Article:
A lawsuit brought by four Stamford, Connecticut firefighters challenging changes to the city’s promotional process, will proceed over the objection of the city. Lieutenants Kevin Dingle and Bruce Wagoner, along with firefighters Robert Pickering and Brian Whitbread filed suit last year naming the city of Stamford, the city’s personnel commission, Kathryn Emmett, Clemon Williams and the city of Stamford’s board of fire commissioners as defendants.
The suit claims the city altered the promotional process in an effort to address a disparate impact on African-American and Hispanic candidates, but in addressing the disparate impact violated the city charter and state law that mandates a merit selection process. Their argument as explained in the ruling is:
- According to relevant portions of the city’s charter, … General Statutes §7-414 and the city’s classified service rules, whenever a vacancy occurs in city employment, it must be filled via a merit selection process.
- Specifically, under the “rule of three,” the successful candidate must be chosen from the top three ranking applicants based upon an examination.
- In June 2015, following an entry-level firefighter test that was deemed to have resulted in a disparate impact on African-American and Hispanic candidates, the city made changes to its classified service rules.
- Now, the city would round the scores of the candidates up or down to whole numbers, and then band together applicants with similar scores.
- Thereafter, the city interpreted the “rule of three” to cover not three individual people but rather three groups of people.
- On July 25, 2017, the city gave written examinations for individuals interested in receiving a promotion to fire lieutenant and fire captain.
- Dingle and Wagoner were eligible for promotion to fire captain and Pickering and Whitbread were eligible to be promoted to fire lieutenant, respectively.
- Pursuant to a memorandum of understanding between the plaintiffs’ union and the city, the written examination counted for 35 percent of the total score with respect to the total assessment of the candidate, whereas the oral interview constituted the remaining 65 percent. According to the plaintiffs, after all of the applicants’ scores were rounded and banded, there were several “artificial ties” that “misrepresent[ed] the candidates’ relative excellence to the appointing authorities.”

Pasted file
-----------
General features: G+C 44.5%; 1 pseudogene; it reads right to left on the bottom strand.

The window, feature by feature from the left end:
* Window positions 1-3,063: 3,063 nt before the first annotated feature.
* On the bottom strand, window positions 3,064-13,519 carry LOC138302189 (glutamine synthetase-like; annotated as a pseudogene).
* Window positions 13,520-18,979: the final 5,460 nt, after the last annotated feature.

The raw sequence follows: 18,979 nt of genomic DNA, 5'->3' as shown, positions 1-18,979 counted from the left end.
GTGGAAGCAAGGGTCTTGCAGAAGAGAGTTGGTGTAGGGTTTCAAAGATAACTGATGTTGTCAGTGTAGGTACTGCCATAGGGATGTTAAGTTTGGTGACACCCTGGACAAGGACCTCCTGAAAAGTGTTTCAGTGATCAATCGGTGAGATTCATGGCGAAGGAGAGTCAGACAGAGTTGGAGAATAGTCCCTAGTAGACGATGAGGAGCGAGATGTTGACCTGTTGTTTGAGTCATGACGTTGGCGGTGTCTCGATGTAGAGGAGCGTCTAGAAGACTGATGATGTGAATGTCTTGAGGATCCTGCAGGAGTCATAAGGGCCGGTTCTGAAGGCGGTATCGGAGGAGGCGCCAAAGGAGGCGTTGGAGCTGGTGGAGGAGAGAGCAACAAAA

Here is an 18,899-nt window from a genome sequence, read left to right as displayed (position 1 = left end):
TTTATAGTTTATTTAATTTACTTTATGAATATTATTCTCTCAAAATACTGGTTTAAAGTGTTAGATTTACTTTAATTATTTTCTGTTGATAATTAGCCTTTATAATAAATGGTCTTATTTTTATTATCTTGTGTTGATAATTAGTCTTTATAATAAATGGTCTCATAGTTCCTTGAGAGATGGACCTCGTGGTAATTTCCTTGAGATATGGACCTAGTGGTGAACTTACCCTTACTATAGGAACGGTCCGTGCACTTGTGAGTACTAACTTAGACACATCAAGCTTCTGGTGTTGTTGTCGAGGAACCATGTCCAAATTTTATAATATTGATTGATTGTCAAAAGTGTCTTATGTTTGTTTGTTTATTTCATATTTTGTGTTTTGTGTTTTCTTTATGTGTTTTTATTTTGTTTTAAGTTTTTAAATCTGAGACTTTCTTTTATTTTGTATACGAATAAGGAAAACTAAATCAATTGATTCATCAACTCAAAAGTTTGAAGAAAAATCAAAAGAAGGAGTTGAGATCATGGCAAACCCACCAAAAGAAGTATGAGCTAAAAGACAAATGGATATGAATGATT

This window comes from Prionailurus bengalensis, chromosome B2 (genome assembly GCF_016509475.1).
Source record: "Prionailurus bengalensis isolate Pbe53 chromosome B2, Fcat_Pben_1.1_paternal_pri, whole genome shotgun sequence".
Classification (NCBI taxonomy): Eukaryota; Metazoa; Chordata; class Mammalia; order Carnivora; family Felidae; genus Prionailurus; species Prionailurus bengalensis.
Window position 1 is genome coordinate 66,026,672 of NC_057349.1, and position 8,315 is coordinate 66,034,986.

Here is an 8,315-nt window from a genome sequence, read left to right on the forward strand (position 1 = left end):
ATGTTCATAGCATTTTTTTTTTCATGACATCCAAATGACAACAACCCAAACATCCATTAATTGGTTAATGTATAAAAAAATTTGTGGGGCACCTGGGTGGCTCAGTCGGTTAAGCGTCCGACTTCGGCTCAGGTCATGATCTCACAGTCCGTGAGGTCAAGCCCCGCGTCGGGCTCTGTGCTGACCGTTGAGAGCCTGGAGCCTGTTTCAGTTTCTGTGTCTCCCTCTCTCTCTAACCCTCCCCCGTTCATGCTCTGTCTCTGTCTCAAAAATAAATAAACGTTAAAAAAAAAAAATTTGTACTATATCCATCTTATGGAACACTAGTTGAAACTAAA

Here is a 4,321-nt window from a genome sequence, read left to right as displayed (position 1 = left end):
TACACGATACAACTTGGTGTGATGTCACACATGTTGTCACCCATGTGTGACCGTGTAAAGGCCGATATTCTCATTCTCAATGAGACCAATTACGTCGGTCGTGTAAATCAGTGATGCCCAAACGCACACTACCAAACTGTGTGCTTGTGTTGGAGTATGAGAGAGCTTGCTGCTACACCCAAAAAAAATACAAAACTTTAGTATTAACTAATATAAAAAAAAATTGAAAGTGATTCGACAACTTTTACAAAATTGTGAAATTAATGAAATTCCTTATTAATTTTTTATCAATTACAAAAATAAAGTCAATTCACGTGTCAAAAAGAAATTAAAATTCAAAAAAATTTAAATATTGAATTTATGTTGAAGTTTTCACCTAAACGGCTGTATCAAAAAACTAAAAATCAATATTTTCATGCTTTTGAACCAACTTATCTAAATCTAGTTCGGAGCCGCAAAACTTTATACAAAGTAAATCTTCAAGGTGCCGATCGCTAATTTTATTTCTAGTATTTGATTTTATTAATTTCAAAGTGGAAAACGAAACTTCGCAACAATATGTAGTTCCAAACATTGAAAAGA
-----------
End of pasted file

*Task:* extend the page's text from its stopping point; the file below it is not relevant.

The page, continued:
- As a result, all of the plaintiffs were “passed over” for promotion in favor of “less qualified” candidates.
- These appointments became effective on November 2, 2017.
- The plaintiffs contend that this practice violates the city charter, the city’s classified services rules as well as governing Connecticut statutes.
- Consequently, the plaintiffs allege that they have suffered economic damages resulting from their loss of potential employment promotions and seniority.
The complaint originally had five state law counts, two of which had previously been dismissed. The city sought to strike the remaining three counts. Connecticut Superior Court Judge Barbara N. Bellis granted the city’s request as to Count III (an application for a writ of mandamus against the city), but denied the request as to the other counts (Count I – violating the city charter and Count IV – request for a declaratory judgment against the city). In addition, Judge Bellis agreed to limit several of the firefighters’ damage requests.
The reasoning behind the judge’s ruling would not be of interest to most firefighters, and even some of our firefighter-lawyers may find it to be a bit mind-numbing. For those hearty souls, here is a copy of the ruling: